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Barriers to the Use of a Vaccine to Prevent Shingles FREE

[+] Article and Author Information

The summary below is from the full report titled “Barriers to the Use of Herpes Zoster Vaccine.” It is in the 4 May 2010 issue of Annals of Internal Medicine (volume 152, pages 555-560). The authors are L.P. Hurley, M.C. Lindley, R. Harpaz, S. Stokley, M.F. Daley, L.A. Crane, F. Dong, B.L. Beaty, L. Tan, C. Babbel, L.M. Dickinson, and A. Kempe.


Ann Intern Med. 2010;152(9):I-36. doi:10.7326/0003-4819-152-9-201005040-00002
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What is the problem and what is known about it so far?

Shingles is a rash that usually starts with localized pain and is followed by blisters that eventually burst and then crust over and heal. This process takes several weeks. After the rash heals, some people have persistent pain that can be severe and difficult to manage. The herpes zoster virus that causes shingles is the same virus that causes chickenpox, and only people who have had chickenpox get shingles. Research has shown that a vaccine to prevent shingles will prevent about half of cases of shingles and persistent pain. The U.S. Food and Drug Administration approved the vaccine in 2006, and experts recommend that it be given to people who have had chickenpox, have a competent immune system (the vaccine contains a live virus), and are 60 years of age or older (shingles is more common in older people). The problem is that fewer than 10% of the people who are eligible for the vaccine have received it.

Why did the researchers do this particular study?

To find out why so few eligible people have gotten the herpes zoster vaccine.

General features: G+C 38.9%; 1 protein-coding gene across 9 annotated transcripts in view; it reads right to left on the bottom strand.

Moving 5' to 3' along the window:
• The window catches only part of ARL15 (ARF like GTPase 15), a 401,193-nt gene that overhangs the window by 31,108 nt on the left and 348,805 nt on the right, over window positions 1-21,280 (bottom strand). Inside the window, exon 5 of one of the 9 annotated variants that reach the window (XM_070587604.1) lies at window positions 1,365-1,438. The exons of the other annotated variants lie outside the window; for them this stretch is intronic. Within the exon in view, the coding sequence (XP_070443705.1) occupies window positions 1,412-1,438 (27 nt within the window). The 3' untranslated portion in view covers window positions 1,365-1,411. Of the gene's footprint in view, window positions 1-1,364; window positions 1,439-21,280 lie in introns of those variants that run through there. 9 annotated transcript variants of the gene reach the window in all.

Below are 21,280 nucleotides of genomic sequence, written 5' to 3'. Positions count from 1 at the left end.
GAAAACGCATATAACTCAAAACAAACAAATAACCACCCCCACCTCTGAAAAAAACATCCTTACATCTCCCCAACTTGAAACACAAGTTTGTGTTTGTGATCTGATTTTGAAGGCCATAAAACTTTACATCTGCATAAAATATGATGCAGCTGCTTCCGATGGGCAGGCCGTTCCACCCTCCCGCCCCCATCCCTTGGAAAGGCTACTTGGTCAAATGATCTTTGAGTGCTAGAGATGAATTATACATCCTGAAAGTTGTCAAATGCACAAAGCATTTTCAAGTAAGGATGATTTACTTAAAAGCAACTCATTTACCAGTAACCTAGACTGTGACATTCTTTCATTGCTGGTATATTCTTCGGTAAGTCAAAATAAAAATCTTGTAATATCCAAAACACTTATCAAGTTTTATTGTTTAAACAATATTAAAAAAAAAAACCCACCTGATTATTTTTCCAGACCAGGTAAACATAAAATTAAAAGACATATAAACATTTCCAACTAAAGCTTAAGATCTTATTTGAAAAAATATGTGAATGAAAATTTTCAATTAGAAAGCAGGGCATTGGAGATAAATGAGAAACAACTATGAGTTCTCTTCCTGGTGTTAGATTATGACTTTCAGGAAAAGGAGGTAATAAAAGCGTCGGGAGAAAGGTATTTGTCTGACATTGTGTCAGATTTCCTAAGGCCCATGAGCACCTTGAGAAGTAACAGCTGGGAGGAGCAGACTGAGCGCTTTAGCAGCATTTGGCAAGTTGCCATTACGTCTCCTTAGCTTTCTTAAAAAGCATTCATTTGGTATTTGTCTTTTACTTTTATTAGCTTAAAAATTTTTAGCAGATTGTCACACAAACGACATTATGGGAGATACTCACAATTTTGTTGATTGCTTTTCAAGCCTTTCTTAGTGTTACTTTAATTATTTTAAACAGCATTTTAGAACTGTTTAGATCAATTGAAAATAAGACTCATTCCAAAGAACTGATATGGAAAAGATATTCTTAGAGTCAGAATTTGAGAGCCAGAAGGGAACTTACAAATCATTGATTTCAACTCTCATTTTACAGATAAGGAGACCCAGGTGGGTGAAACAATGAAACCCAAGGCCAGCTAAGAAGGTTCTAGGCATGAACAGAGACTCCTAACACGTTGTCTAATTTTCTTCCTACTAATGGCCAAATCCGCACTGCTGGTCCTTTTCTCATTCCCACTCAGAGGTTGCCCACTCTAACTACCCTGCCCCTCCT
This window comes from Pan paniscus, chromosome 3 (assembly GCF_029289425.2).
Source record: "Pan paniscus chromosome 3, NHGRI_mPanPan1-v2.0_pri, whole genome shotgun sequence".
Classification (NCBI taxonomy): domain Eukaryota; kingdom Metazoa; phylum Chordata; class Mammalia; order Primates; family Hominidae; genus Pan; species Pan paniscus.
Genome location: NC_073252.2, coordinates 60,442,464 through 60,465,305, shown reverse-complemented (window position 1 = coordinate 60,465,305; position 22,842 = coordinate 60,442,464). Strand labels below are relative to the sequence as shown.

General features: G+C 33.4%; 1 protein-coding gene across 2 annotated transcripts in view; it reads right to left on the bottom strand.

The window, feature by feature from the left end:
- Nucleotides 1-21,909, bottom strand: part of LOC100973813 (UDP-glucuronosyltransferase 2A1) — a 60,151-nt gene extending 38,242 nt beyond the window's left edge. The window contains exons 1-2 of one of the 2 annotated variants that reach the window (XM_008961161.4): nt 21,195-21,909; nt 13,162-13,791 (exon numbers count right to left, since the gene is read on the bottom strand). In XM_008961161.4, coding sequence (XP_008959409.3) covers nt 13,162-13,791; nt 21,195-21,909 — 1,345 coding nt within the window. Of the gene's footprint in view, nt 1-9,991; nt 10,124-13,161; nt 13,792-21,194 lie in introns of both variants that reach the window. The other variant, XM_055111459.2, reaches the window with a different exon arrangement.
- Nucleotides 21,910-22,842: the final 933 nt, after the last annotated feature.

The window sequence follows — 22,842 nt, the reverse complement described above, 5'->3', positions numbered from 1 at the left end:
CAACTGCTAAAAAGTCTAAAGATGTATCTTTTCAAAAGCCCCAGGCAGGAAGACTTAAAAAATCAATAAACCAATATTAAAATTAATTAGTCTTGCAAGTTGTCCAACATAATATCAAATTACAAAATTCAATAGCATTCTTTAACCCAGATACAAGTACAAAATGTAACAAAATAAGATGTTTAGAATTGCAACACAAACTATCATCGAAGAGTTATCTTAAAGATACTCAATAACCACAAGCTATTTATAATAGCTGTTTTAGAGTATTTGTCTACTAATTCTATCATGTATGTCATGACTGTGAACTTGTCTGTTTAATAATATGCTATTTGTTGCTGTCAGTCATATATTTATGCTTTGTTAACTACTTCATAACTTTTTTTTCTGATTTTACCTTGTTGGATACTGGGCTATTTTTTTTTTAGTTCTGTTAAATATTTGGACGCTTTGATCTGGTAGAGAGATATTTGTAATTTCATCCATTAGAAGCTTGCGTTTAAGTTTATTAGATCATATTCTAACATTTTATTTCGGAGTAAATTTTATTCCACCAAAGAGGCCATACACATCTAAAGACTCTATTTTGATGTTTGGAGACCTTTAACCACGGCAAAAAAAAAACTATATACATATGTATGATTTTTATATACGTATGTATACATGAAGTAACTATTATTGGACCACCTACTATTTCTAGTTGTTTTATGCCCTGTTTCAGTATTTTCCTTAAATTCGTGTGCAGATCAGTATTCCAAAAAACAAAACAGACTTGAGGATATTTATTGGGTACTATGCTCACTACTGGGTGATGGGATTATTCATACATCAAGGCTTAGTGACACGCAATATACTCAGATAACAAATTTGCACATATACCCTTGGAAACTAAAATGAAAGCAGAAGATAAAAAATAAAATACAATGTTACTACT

Who was studied?

301 general internists and 297 family medicine doctors.

How was the study done?

The researchers sent surveys to the doctors as e-mail messages or by standard mail.

What did the researchers find?

72% of doctors responded. Of these doctors, 93% make the vaccine available to their patients—49% by stocking the vaccine in the office and administering it there, 36% by asking the patient to buy the vaccine in a pharmacy and then administering it in the office, and 33% by referring patients to a pharmacy for vaccine administration (some physicians provide multiple options). 12% of doctors who started administering vaccine in the office have stopped. Doctors identified financial reasons for infrequent use of the herpes zoster vaccine. It is more expensive than most other adult vaccines, with a price of about $200, which may not be covered by insurance. Medicare pays for it with the system it uses to pay pharmacists (Part D), which most doctors are not familiar with, instead of the system it uses to pay doctors for nearly all other services (Part B).

What were the limitations of the study?

Some of the results are self-reported behavior, not observed behavior. The doctors who responded to the survey may not represent other doctors.

What are the implications of the study?

It may be necessary to change the way this vaccine is paid for to have more eligible people get the vaccine.

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